“Interestingly, most of the Yoruba that went to Kano were Muslims and were also given another area. This is why we have Unguwan Ayagi in Kano today. So, you can see how these people were accommodative without religious or ethnic discrimination. In fact, the first deputy Wakilin Waje Kano was an Igbo man. His name was Mr. Egbe. He was turbaned by the Emir at the palace”.
Moreover, it was in Kano that Baikie learned what it used to mean to be a northerner in the sense under consideration, and from none other than his own father. As he retold it to the younger generations in the same interview above: “When my father joined the Kano Native Authority in the late 1920s, he was known to be a Christian. He had his tribal marks, and as such the people he was working with knew his tribe. Despite that, he turned out to be one of the best workers the then Emir had.
“My father worked with Galadiman Kano and Emir Abdullahi Bayero. He was very well known and liked at the same time. They knew his religion but never discriminated against him… Whenever we went to see our father in the office, nobody discriminated against us. Because of our visits to the palace, we knew some of the Hakimai (district heads). In fact, we even visited the Emir himself because our father usually sent us with Christmas cake to him. So, he did not have any problem at all as a Christian working in the palace”.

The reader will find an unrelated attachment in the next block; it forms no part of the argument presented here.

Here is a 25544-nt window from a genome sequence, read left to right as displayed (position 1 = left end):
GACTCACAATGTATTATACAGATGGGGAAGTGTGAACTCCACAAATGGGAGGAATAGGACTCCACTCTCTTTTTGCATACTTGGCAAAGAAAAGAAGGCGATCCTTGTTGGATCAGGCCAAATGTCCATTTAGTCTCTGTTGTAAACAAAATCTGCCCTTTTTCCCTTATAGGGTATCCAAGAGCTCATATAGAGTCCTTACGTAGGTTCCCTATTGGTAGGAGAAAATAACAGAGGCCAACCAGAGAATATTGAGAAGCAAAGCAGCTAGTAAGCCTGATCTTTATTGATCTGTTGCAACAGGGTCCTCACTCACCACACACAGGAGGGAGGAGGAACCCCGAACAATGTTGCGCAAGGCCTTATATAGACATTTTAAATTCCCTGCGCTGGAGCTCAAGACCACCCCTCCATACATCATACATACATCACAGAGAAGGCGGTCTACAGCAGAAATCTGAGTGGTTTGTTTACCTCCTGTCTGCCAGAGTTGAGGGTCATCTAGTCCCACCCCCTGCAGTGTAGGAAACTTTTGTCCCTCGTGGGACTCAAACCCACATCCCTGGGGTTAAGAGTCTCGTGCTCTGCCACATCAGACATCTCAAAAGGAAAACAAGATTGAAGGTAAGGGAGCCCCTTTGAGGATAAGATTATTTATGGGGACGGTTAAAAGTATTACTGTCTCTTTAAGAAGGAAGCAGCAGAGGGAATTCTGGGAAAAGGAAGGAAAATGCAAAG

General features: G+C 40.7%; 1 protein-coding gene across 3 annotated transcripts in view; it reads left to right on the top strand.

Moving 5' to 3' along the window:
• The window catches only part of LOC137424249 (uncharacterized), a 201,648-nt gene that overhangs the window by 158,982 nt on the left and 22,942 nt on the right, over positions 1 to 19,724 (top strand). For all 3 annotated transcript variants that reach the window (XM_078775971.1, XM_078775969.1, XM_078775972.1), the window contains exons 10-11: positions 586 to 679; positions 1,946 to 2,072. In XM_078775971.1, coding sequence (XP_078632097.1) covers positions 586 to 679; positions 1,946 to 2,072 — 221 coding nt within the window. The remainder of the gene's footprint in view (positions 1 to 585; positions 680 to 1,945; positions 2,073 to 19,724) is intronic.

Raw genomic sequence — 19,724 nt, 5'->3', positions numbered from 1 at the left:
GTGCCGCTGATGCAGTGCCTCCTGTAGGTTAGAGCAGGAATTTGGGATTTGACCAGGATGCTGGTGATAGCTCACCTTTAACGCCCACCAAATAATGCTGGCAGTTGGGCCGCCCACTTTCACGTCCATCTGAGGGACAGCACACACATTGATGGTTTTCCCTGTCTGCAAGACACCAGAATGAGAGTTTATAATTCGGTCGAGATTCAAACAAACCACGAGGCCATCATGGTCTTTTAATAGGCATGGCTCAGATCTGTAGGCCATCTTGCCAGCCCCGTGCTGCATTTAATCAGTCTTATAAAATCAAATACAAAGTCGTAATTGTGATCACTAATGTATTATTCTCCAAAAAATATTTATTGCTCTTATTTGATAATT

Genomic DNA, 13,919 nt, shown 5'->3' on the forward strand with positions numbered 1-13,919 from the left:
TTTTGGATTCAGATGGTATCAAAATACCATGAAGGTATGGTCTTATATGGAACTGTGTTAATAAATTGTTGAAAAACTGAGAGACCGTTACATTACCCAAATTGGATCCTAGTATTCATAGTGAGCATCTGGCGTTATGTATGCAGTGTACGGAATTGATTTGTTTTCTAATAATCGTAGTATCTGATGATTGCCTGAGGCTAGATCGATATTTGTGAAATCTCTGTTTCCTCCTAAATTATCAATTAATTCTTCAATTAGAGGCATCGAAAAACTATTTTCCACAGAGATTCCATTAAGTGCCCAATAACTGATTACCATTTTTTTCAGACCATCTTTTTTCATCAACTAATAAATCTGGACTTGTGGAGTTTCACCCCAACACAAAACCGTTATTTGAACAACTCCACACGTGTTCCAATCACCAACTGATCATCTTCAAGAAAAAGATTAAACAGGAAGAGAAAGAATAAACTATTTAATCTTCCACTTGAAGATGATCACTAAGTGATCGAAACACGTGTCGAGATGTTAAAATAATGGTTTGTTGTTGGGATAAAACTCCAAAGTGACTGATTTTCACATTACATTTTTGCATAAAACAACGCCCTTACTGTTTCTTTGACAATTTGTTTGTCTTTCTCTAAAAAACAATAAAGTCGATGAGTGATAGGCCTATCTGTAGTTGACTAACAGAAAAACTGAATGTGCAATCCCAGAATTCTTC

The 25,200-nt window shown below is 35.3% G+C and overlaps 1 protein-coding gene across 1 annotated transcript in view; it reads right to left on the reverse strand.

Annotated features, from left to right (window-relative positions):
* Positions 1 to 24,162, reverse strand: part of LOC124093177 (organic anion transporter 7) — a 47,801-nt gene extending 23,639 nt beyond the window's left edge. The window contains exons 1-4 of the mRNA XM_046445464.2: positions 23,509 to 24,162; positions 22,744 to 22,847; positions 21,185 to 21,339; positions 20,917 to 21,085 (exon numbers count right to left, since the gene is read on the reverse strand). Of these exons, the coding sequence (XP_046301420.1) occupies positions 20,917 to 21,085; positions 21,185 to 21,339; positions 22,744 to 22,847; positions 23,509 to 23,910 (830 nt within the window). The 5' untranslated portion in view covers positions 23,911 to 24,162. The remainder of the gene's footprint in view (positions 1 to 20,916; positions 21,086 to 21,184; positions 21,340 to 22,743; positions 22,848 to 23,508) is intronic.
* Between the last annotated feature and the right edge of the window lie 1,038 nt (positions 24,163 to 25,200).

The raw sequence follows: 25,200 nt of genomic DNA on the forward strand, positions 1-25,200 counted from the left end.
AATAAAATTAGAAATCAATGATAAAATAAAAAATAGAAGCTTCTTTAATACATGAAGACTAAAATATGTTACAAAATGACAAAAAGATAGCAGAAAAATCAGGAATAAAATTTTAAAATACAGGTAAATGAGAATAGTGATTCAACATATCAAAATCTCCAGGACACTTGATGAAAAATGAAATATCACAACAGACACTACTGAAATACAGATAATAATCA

In other words, even though his father originally hailed from somewhere in present-day Borno State, he and his children were accepted as Kanawa and Hausa, itself a cultural marker that went much beyond any specific ‘tribe’, language or faith in the northern Nigeria of Baikie’s youth—and long after. His first encounter with the late Sardauna while at the Nigerian College brought this home and remained fresh in his mind. In his own words:
“We didn’t know any other person than Sardauna Ahmadu Bello, the then Premier of the Northern Region. There was absolutely no issue of religion, tribe or any other sentiment. When we were in the Nigerian College, all the northern students, irrespective of where they came from, were on the northern Nigerian scholarship. I was the president, Northern Students Association, so I was responsible for ensuring that the allowances were paid.
“I was the one who checked the list, and if I certified the list, the payment would be effected. So there was no discrimination at all. I can remember that when there was a strike at the Nigerian College, Sardauna came down to Zaria with his top ministers like Isa Kaita, Makaman Bidda, Ibrahim Gashash, Abba Habeeb, among others and asked for the leader of the northern students. And I was the one. We sat together and he asked us about our welfare and other things. He also advised us not to isolate ourselves from other students from other parts of the country.”